Men begin to lose testosterone at a rate of about 1 percent a year starting at age 40. The changes in their reproductive system occur mainly in the testes. The mass of testicular tissue decreases; the levels of testosterone may remain the same or decrease gradually. The testes continue to produce sperm, but at a slower rate, and the tubes that that carry sperm may become more elastic. While some men experience problems with erectile function, men are often still able to father children even into old age.

These changes also affect urinary function. About 50 percent of men experience an enlarged prostate as some of that tissue is replaced with scar-like tissue. This can cause problems with slowed urination and ejaculation.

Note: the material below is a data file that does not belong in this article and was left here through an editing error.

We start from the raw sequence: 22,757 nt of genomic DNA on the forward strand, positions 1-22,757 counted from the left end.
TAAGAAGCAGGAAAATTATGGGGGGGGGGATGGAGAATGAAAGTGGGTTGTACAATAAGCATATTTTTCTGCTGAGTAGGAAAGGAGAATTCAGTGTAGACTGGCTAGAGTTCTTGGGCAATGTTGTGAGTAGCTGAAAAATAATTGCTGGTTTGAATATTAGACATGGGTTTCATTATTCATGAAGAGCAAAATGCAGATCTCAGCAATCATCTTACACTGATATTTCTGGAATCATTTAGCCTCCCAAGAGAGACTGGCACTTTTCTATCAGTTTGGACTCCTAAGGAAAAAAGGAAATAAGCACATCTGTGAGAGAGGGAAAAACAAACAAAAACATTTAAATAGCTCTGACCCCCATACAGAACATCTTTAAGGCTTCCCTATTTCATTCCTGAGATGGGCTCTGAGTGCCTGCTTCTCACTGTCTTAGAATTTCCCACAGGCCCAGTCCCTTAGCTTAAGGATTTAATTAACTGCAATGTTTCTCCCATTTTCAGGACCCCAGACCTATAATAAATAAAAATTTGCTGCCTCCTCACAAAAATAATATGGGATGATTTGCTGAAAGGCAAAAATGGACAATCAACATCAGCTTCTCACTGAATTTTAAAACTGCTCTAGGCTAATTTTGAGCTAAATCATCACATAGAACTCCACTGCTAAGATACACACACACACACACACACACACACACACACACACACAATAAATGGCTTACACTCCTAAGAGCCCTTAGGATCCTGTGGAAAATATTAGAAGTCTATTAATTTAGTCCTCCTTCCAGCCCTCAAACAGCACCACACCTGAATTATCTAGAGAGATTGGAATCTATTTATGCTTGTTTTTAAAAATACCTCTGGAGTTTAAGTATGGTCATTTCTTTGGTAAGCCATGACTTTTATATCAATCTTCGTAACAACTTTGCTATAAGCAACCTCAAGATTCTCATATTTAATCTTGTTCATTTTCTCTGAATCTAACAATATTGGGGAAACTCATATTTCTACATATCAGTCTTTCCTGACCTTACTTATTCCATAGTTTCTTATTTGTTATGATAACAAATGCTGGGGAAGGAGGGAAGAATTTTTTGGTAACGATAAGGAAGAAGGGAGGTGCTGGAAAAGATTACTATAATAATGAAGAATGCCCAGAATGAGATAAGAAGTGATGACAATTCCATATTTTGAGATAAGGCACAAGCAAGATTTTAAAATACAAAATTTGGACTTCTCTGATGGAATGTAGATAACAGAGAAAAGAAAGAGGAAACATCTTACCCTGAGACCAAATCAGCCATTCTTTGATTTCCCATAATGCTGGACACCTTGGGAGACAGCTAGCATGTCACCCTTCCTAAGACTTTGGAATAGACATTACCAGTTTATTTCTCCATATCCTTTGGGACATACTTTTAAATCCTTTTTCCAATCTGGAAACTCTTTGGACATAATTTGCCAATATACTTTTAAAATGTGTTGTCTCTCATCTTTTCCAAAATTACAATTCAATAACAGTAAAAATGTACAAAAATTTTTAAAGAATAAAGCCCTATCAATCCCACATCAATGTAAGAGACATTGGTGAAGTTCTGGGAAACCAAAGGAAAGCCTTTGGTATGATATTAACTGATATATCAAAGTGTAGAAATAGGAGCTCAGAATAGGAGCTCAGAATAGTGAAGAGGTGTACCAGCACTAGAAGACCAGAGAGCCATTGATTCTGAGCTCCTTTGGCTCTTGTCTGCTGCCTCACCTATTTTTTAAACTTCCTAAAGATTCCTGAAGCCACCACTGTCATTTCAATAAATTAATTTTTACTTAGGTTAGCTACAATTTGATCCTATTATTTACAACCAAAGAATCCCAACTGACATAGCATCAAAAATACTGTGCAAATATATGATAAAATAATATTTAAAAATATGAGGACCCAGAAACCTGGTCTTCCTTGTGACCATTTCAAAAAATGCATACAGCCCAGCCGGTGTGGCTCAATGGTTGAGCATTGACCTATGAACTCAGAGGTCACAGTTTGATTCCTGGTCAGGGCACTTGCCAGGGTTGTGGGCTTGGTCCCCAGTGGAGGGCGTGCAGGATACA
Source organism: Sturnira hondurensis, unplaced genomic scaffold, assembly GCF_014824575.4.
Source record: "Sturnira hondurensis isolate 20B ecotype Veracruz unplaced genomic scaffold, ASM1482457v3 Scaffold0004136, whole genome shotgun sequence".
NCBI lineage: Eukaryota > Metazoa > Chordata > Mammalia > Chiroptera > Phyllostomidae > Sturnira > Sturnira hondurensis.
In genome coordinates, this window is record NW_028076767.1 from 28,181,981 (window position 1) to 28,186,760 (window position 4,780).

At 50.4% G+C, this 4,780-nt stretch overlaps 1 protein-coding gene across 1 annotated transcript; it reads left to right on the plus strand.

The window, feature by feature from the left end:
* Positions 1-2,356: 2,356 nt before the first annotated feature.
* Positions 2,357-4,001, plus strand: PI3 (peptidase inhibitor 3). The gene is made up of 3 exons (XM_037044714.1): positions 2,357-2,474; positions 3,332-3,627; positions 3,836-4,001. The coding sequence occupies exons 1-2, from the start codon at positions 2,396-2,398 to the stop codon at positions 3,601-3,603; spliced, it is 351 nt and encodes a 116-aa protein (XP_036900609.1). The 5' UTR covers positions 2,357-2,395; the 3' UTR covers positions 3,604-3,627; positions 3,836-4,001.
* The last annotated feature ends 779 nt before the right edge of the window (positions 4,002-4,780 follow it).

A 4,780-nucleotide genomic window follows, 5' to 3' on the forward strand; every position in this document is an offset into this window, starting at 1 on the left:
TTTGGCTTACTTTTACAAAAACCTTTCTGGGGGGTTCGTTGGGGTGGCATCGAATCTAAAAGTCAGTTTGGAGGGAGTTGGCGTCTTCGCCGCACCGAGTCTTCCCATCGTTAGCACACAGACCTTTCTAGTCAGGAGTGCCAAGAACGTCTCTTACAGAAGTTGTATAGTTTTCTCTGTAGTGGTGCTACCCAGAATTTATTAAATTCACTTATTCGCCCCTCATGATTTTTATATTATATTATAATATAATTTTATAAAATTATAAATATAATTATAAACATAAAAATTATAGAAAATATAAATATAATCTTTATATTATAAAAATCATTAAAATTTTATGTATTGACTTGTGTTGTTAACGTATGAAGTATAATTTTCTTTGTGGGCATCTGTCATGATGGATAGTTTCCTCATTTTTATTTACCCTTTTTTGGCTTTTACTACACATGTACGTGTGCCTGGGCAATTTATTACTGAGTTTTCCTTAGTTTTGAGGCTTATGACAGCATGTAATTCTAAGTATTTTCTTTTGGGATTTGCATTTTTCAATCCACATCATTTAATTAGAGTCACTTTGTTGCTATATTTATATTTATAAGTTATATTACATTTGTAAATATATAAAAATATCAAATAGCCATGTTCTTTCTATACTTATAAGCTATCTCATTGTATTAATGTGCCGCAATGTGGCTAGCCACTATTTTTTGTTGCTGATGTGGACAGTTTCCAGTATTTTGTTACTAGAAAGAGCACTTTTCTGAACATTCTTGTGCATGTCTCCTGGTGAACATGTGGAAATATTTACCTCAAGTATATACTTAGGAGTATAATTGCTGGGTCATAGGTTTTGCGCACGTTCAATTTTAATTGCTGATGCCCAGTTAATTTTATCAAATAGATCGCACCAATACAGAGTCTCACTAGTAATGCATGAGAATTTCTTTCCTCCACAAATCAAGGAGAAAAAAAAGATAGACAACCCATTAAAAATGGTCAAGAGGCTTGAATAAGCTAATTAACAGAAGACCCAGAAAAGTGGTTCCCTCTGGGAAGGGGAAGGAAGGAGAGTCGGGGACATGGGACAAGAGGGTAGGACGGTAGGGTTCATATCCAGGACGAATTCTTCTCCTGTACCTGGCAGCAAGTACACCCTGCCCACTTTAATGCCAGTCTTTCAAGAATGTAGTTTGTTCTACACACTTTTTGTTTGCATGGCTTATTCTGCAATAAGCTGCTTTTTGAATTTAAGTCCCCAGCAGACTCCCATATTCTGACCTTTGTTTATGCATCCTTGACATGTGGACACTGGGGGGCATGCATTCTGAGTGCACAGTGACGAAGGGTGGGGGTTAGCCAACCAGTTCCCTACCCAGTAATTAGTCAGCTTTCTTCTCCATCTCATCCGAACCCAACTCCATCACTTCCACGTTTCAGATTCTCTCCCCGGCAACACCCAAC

Reduced testosterone can also cause:

  • changes in sleep patterns
  • emotional changes, such as low self-confidence or lack of motivation
  • physical changes, like increased body fat, reduced muscle bulk and strength, and decreased bone density
  • reduced sexual desire, or low libido
  • fewer spontaneous erections
  • impotence (erectile dysfunction)
  • infertility

Testosterone Replacement Therapy

TRT is also known as Androgen replacement therapy (ART) and involves the prescription of testosterone either by injections, patches, or skin creams. (There is a pill form, but it poses hazards to the liver.) This therapy is often prescribed to those with hypogonadism, a condition in which the body doesn't produce enough testosterone. Many men who try TRT report improvements in energy levels, sex drive, quality of erections, and have been shown to have higher bone density and muscle mass.